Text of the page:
On a recent project, we had a particularly timely and difficult challenge. It was April and the world was shutting down due to the coronavirus,yet we had User Acceptance Testing (UAT) scheduled for June. It was more than likely that travel restrictions would not be lifted in time for our scheduledUAT, and we needed to find a way to test successfully on a global scale. It wastime to look at testing from a new perspective – a virtual one.
There were several challenges that we needed to tackle as we planned for our Virtual UAT:
There are currently many virtual collaboration tools on the market – many getting substantial use during lockdowns. We chose to use Microsoft Teams, primarily because it was a meeting tool familiar to manyof our testers and the support team. While Microsoft Teams had its challenges,it proved to be a more than suitable format for testing:
Testers’ response to the use of Teams was overwhelmingly positive. As expected, most would have preferred an onsite group setting, but using this online format was a suitable substitution – allowing access from individual remote environments. However, it was not without challenges,particularly in regions where internet access was not as robust.
A key challenge we had to resolve was creating an environment that closely mimicked the onsite, large group testing experience. In the past, the testing support team would have traveled to a regional site and worked with testers in a large group or conference room setting. The benefits of this model are multiple:
Having determined that we would use Microsoft Teams, we elected to use Channels to mimic‘tables’ as part of the tester experience. By region and business group, testers were assigned to channels within Teams (complete with fun names)with a Table Lead. Following each day’s kick-off session, testers logged onto their table through a direct meeting link where they were able to collaborate with their testing group, ask questions, share screens, and ‘chat’. To encourage engagement, Table Leads would include fun activities such as pinpointing on a map each tester location and asking questions to be answered by GIF.
To further encourage tester engagement and morale, each testing day began with a short kick-off session in a ‘General’ channel. Testers were reminded of the process, provided information on how well they were doing with their test scenarios,and received any large group communications. The Testing Team also took that opportunity to gather feedback from testers so that real-time adjustments could be made to testing formats, if needed.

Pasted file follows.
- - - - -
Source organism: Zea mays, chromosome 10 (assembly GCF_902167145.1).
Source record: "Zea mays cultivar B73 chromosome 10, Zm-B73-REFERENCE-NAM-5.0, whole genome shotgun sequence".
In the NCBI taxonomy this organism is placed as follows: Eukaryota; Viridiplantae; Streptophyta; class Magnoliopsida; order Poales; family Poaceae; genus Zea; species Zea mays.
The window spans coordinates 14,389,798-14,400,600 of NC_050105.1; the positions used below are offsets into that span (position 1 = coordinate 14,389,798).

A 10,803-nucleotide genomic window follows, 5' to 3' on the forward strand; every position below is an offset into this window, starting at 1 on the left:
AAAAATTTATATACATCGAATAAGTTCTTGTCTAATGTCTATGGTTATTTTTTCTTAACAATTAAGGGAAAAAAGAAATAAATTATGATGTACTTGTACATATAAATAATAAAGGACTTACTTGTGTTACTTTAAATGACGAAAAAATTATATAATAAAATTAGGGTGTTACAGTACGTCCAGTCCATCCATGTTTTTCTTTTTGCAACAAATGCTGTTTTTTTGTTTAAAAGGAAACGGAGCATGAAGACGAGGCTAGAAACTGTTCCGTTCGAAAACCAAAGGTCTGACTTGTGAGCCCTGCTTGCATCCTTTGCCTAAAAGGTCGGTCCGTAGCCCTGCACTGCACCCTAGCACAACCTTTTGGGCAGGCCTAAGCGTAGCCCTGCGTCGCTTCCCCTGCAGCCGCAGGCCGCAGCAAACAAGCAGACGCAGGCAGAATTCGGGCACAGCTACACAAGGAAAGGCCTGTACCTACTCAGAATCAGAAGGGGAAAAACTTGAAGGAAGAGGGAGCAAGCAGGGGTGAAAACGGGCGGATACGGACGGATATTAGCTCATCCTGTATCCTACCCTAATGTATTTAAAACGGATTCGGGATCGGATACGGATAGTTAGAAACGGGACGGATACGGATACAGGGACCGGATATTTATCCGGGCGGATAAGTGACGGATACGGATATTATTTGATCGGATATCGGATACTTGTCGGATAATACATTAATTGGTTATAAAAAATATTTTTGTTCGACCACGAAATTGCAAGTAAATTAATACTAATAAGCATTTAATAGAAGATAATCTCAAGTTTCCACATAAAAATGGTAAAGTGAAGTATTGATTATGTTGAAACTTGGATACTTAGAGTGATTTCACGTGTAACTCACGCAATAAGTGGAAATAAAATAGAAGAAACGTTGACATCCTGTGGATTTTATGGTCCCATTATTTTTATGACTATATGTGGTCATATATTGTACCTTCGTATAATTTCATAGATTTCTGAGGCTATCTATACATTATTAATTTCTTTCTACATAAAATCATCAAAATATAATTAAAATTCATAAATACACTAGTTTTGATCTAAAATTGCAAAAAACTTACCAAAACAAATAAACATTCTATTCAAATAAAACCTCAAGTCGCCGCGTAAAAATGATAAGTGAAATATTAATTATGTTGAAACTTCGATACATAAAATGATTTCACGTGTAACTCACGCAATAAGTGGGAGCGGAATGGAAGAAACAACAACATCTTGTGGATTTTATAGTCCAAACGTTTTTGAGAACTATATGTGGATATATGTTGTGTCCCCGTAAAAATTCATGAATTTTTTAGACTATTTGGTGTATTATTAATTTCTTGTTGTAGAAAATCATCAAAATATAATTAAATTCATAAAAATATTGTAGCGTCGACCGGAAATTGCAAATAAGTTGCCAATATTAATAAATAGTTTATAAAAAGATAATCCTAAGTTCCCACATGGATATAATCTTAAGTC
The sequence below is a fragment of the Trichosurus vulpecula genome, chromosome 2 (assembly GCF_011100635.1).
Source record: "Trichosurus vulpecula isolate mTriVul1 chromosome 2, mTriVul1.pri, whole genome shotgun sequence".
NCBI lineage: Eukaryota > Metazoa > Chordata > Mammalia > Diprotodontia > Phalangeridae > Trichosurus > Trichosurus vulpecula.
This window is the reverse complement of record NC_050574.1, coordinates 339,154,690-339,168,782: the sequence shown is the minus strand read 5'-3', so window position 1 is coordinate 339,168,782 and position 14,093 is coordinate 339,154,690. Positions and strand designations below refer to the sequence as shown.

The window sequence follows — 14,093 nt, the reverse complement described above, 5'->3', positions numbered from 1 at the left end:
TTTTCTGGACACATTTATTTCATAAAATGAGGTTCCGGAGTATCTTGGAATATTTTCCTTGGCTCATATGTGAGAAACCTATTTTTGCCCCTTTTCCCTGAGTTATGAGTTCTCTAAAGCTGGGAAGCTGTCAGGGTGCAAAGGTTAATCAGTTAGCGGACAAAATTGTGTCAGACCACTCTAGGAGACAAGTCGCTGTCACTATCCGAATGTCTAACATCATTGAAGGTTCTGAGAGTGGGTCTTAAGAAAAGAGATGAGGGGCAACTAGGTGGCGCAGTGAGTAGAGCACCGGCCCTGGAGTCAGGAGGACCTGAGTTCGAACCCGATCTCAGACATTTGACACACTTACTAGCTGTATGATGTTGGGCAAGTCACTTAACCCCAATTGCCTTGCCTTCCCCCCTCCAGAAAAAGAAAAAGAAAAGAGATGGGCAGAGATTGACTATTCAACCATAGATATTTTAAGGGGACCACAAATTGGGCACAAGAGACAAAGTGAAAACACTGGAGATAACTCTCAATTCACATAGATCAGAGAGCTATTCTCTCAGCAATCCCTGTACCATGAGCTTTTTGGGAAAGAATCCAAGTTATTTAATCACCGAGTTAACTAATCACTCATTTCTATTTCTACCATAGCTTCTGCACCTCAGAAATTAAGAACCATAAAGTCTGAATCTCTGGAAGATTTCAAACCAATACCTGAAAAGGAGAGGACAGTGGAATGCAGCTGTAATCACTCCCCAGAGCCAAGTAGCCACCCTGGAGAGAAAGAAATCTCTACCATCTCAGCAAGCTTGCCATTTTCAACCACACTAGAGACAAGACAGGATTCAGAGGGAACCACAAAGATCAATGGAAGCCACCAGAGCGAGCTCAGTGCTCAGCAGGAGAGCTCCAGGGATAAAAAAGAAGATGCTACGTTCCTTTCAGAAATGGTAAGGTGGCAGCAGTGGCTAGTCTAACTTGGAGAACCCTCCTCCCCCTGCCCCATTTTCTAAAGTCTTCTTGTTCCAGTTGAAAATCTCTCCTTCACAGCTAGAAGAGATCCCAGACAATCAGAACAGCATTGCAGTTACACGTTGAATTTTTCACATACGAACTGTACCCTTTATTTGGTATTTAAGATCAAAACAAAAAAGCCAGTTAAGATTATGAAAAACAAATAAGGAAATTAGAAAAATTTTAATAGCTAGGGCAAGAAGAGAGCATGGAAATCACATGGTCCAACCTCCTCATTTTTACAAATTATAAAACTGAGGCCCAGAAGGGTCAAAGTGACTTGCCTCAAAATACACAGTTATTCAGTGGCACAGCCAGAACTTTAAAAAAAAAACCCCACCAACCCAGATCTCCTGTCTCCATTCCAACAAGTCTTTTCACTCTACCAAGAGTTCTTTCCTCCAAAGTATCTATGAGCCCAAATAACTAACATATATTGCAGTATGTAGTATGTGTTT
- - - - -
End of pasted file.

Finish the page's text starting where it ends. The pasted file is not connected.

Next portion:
Due to the global nature of this implementation, the UAT Team was spread across multiple regions and time zones. Compounding this were Covid-19 restrictions where many testers were working remotely. We needed solutions that would allow for testers to work together, while also working with a support team that was primarily US based.
We employed several methods to assist with testing and support across these regions. We divided the testing teams into three regions – Americas, APAC, and EMEA – and scheduled testing hours accordingly. While this did mean some early or late hours for our US-based team, we avoided any overnight (midnight to 05:00 US) hours to ease strain on the support team.
In turn, to minimize strain on testers, we minimized testing hours to 6-hour blocks – and were mindful of tester locations in an effort to not schedule exceedingly early or late local times. Understanding the schedule was not ideal for many testers – especially when dealing with large regions. We engaged some Table Leads local to EMEA and APAC so that they could provide off-testing-hour support, should testers choose to continue to test outside of the scheduled testing hours.
In contrast to an onsite in-person testing environment,the support team was not walking around answering questions. We needed an online format that would allow for quick triage and response, while not overloading the support team.
The decision was made to employ a three-tier support structure, with our Table Leads acting as Tier 1 support. Testers praised the immediacy of feedback provided by the Table Leads and, as testing progressed, they were able to get ahead of common issues.To bolster Testing Leads further, a separate, private channel was set up for Testing Leads to share information and have candid discussions regarding issues or questions and seek feedback from admins.
Tier 2 Support comprised members of the HRIS team. If an issue could not be resolved by the Table Leads, they would be escalated to Tier 2 Support through the dedicated Tier 2 Support Channel.
Tier 3 Support Team was given their own dedicated and moderated channel. To limit noise on that channel, only the Tier 3 and Tier 2 support teams were listed as moderators and, therefore, only these support team members were able to open new posts. These were greatly appreciated by the Tier 3 Support Team as they could focus only on the issues that required their escalated attention.
Lastly, daily wrap-up sessions were held for the Testing Admin and Support Team to discuss the day’s testing, issues and trends. These calls allowed for the Admin and Support Team to set guidelines for the following day’s testing and make adjustments, as needed, to maximize productivity and support.
This format was so successful for our UAT testing group,that it was quickly employed for other testing teams within our organization as we moved forward towards Go-Live.In discussions with other groups, even outside of our organization, we began to realize that this format could be applicable to many different scenarios, such as training and education, as we continue working in a primarily virtual environment. In the end, we were excited to complete UAT successfully in the midst of a global pandemic and hope that our model will lead others to conduct effective virtual testing.